"Me and my family, we came together after that," he said. "Me and my family, we went through a little hard times. . . . After the game, I came home. We had a good time, just sat around and ate and talked. Had a good little time.” He also noted that a few more people recognized him, but not many. Nothing else. That kind of centered ease of dealing with success is one of the many things that make Dareus considered a ‘safe’ pick. That’s something that’s very attractive about Dareus - he’s easy on the locker room, and murderous on the field.

Despite his mother’s challenges and issues, she was a big part of his life. "There's no doubt who's in charge," former Alabama defensive coordinator Kevin Steele, currently with Clemson, said. "She has great influence on Marcell. Very, very disciplined. When she told him to do something, he said, 'Yes, ma'am' and did it. She has a really good perspective that you don't get something for nothing, you have to work to make it happen. I heard her say that to him many times."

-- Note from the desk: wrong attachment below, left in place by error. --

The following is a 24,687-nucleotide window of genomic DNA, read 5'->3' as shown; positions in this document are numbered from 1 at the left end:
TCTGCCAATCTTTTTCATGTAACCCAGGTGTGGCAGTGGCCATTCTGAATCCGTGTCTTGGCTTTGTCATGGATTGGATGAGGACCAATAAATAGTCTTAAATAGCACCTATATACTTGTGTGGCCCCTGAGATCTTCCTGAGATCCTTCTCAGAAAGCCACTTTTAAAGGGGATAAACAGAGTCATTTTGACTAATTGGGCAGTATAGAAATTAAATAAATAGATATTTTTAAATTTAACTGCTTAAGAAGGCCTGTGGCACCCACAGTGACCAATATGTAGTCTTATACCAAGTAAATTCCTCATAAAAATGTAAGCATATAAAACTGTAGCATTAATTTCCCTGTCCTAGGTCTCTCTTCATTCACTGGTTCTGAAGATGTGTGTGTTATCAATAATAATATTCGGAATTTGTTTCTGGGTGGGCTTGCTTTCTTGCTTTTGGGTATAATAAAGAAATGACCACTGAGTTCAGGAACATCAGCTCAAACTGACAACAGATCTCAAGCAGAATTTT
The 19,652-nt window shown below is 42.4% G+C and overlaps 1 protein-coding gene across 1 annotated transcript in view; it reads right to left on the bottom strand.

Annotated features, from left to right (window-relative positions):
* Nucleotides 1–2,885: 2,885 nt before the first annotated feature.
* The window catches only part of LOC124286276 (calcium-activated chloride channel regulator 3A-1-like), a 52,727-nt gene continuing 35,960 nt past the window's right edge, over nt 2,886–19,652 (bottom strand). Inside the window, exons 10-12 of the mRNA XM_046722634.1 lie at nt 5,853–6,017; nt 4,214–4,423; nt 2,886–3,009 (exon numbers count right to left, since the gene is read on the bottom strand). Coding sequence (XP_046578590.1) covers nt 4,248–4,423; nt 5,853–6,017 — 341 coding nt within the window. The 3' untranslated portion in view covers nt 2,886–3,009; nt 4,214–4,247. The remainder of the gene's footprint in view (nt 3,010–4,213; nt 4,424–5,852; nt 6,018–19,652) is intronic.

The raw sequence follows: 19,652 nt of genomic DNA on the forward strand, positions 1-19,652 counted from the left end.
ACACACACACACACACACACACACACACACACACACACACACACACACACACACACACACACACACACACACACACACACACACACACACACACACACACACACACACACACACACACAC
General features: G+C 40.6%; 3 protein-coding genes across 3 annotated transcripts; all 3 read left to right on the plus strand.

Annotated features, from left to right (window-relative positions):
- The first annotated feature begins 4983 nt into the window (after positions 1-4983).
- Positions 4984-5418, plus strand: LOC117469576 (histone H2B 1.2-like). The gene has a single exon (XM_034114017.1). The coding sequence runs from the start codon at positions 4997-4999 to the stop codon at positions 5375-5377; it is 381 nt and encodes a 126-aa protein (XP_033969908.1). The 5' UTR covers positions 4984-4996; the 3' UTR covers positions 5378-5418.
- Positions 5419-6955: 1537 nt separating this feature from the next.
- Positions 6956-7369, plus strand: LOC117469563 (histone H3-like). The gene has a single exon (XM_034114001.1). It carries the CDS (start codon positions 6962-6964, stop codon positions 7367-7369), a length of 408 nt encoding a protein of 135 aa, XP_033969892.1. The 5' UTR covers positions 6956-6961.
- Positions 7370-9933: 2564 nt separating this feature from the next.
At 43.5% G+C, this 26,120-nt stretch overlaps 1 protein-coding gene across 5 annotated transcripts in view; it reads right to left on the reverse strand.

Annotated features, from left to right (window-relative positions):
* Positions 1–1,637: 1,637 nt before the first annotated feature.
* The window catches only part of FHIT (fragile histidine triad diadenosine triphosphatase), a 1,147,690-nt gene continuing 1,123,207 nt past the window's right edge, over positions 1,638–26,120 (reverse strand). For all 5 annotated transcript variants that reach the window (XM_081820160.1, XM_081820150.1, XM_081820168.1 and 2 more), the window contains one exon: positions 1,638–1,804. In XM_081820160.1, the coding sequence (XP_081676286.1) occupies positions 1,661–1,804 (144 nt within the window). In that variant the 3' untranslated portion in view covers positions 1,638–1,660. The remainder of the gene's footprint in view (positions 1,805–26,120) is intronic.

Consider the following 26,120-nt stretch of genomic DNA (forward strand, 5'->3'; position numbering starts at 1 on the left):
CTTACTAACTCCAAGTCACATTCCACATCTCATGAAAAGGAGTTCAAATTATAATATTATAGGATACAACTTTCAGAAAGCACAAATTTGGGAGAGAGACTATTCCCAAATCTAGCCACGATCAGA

As his mother’s health degenerated and the stresses on his family grew (the youngest boy has been moved to California to live with another brother so that he could finish high school), Marcell struggled with the pain of that situation. A friend of his offered to bring him to a party in Miami, and Marcell thought that getting away for a few days might help him deal with the stress of that time. He paid for, and got a receipt for, the cost of his flight, which his friend had provided. His friend says that he also paid for a hotel room, but Marcell said later that he never slept there and didn’t know much about it. He also didn’t know that the party was set up by an agent, in violation of the NCAA's rules. Suddenly, Marcell was in over his head.  When he found that there were agents at the party, he immediately asked to leave. Later, while still in Florida, he would call home and get the news that he’d been dreading - his mother had passed away. His world got a little smaller, and a little colder.

His friend - North Carolina DT Marvin Austin - became a target of an NCAA investigation and was suspended from the Tar Heels' football team for the entire 2010 season.  Dareus got a slap on the wrist in the form of a two-game suspension, but it hasn’t affected his draft status. How big was the issue to the teams that looked at Dareus? John Elway’s response has been typical:

We talked to him about it today, and he told us the whole deal. That is not a concern for us.